In the 1840s, a persecuted religious group headed west, braving hostile Indian/Mexican territory so they could control their own destiny. The Mormons designed and built this grid city so that everyone coming could homestead and raise their own food away from the menacing factories and the industrial revolution. They voted for a more simple self-sufficient lifestyle by moving their feet westward.
Today that dream is a long-distant memory. The Wasatch Front is now a huge urban concrete jungle. Our parks and trails make up for our dystopian freeways. But we aren’t alone in our growing pains. Within the United States, a major western migration is still occurring. Most are coming for our great economy, plentiful jobs, and stunning outdoors. But I very often hear that Utah is a also a great place to raise kids. It is, if you can get them outside. More on that later.
Utah (to our benefit) has always been considered a little too weird for most Americans. It has traditionally drawn far fewer migrants than Denver, Phoenix, Las Vegas and Austin.
But today, witnessing the building boom in downtown Salt Lake City, and across the entire Wasatch Front, it’s clear that more Americans are either on Instagram witnessing our massive Gay Pride Parade, or they are stopping by one of our Mighty Five Parks and realizing this place isn’t so weird after all.
Salt Lake City is finally experiencing what Denver experienced 15 years ago: an incredibly rapid influx of residents and an apartment building boom. Young, single residents want to live in a vibrant downtown, near the mountains. Who can blame them?
Why Are We Experiencing Greater Migration Now?
It seems more people than ever have recently been moving to Utah to take advantage of our affordable access to amazing mountains, rivers, lakes, snow and skiing. We have the best trails near a big city that I’ve ever witnessed.
The Wasatch allows for an alpine adventure just minutes away: Pineview (pictured on the cover) is a mountain lake that has sandy beaches and fishing just 20 minutes from Ogden.
But due to both our high birth rate and the huge influx of new residents, the lifestyle along the Wasatch Front is quickly changing: traffic jams, congestion, pollution, trail overuse, homelessness and open-air drug scenes are plaguing our weird little city. City planners, builders and state leaders need to adapt in a major way or our “quality” of life will go the way of other big cities: Portland, Seattle, San Francisco. So why are we emulating our big-city western neighbors?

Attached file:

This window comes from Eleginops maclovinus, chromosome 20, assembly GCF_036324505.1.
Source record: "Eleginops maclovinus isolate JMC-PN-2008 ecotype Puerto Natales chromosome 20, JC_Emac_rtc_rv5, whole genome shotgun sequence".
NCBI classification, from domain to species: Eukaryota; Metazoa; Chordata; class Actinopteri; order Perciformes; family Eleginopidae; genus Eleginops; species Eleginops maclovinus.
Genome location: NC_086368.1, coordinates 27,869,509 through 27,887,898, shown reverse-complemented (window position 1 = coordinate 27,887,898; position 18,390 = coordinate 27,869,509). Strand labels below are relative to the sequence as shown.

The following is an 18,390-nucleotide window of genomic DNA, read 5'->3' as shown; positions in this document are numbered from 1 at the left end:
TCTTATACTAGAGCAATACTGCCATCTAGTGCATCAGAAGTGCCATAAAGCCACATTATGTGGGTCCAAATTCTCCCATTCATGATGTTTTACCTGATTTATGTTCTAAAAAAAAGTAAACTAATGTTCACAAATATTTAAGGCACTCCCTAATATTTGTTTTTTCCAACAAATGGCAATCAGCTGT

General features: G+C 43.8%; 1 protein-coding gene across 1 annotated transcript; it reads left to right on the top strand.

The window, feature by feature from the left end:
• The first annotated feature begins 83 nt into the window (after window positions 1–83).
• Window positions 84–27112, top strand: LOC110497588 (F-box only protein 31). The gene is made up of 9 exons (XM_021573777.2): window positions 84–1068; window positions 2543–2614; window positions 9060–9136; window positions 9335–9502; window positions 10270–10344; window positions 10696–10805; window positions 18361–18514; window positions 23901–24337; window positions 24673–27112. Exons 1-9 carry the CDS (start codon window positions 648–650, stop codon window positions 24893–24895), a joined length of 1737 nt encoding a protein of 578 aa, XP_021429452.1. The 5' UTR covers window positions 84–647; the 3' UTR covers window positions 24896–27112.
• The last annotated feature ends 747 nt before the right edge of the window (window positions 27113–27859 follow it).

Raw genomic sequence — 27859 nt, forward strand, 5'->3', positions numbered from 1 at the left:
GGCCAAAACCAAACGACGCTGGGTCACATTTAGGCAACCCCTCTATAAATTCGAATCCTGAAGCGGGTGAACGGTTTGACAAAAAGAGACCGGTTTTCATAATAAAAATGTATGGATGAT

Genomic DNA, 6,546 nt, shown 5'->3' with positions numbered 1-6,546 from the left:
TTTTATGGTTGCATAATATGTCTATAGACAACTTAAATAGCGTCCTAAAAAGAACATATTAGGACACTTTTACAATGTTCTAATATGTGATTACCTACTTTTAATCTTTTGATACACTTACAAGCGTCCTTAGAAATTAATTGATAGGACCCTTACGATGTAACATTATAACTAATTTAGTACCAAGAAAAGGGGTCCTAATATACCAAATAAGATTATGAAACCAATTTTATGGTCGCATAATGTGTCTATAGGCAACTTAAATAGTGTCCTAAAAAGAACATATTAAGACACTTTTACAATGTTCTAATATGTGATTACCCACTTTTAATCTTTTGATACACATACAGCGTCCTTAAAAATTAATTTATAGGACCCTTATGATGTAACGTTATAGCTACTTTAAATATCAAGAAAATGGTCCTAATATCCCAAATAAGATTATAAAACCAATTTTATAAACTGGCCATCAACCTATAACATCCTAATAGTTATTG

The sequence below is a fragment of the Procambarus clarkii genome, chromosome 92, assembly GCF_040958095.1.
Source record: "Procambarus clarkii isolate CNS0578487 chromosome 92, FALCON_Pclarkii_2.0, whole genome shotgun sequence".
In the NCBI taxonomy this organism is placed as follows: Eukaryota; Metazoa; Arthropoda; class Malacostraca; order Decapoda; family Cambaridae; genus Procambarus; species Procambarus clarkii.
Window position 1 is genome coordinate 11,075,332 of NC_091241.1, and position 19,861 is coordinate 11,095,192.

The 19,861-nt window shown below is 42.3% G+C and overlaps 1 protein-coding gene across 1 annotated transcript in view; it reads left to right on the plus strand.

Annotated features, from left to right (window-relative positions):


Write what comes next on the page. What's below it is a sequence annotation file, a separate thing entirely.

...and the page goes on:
Besides the housing shortage, the cost of commuting along our Wasatch Front just doubled with gas prices in under a year, we are ruining our health via our air, our lake is drying out which could result in arsenic in our airshed. It’s time for us to adapt our Wasatch Front cities to the reality of greater population density. We need to allow zoning changes for more bike paths, tiny homes and transit options: unaffordable housing cannot be the new normal.
Many of those who have lived here for years don’t want to see changes. So perhaps it’s time to become migrant nomads and find a better place to live that offers affordable housing and a slower pace of life. We have a story about how wonderful South American retirement is in this issue. Moving to suit lifestyle has become the new normal.
We moved to Murray from Sugar House to buy a larger home for our kids, and to “urban homestead”, planting a big garden in a much larger yard: soon we will have chickens and we will live off the fat of the land.
But we keep asking: where are the other kids? We rarely see them outside. Most are inside playing on gaming consoles. What happened to the neighborhood games of hide-and-go-seek? Kick the can? Where are the kids running around all day in the summer, as I did just 30 years ago? Am I the only one who finds this indoor summer TV watching phenomenon incredibly strange? “Free-range kids” were once the norm, but now they’re a weird phenomenon. Everyone needs to get outside and have fun. Get away from the screens! (except for when you are watching the Utah Stories Show).
In July we celebrate the fun we can have in the summer in Utah. Besides driving destinations, we highly recommend treking the Wasatch by transit and bike: check out the amazing Jordan River Parkway (and our video about it coming out soon). We will be offering videos and stories about the best bike paths along the Wasatch Front. Share with us your favorite trails all month by using the hashtag #Utahjulyfun.
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